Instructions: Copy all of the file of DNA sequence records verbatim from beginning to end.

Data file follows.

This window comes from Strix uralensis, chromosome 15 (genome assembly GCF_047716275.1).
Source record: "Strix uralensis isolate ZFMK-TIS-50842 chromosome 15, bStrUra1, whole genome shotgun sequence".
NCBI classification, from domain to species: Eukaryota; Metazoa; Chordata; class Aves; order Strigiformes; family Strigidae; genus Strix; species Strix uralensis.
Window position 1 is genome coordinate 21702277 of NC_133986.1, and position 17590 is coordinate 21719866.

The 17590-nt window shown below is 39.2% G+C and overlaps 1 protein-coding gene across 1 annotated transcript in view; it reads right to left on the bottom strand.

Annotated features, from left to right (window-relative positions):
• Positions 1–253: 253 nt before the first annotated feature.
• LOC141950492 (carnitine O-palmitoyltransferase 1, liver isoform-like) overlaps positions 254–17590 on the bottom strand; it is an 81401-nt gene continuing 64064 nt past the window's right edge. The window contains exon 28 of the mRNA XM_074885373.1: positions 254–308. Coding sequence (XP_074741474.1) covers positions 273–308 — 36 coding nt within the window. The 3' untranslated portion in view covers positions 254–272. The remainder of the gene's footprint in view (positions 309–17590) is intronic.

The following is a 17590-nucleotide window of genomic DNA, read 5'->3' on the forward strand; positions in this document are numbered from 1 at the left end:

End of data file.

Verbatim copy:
This window comes from Strix uralensis, chromosome 15 (genome assembly GCF_047716275.1).
Source record: "Strix uralensis isolate ZFMK-TIS-50842 chromosome 15, bStrUra1, whole genome shotgun sequence".
NCBI classification, from domain to species: Eukaryota; Metazoa; Chordata; class Aves; order Strigiformes; family Strigidae; genus Strix; species Strix uralensis.
Window position 1 is genome coordinate 21702277 of NC_133986.1, and position 17590 is coordinate 21719866.

The 17590-nt window shown below is 39.2% G+C and overlaps 1 protein-coding gene across 1 annotated transcript in view; it reads right to left on the bottom strand.

Annotated features, from left to right (window-relative positions):
• Positions 1–253: 253 nt before the first annotated feature.
• LOC141950492 (carnitine O-palmitoyltransferase 1, liver isoform-like) overlaps positions 254–17590 on the bottom strand; it is an 81401-nt gene continuing 64064 nt past the window's right edge. The window contains exon 28 of the mRNA XM_074885373.1: positions 254–308. Coding sequence (XP_074741474.1) covers positions 273–308 — 36 coding nt within the window. The 3' untranslated portion in view covers positions 254–272. The remainder of the gene's footprint in view (positions 309–17590) is intronic.

The following is a 17590-nucleotide window of genomic DNA, read 5'->3' on the forward strand; positions in this document are numbered from 1 at the left end: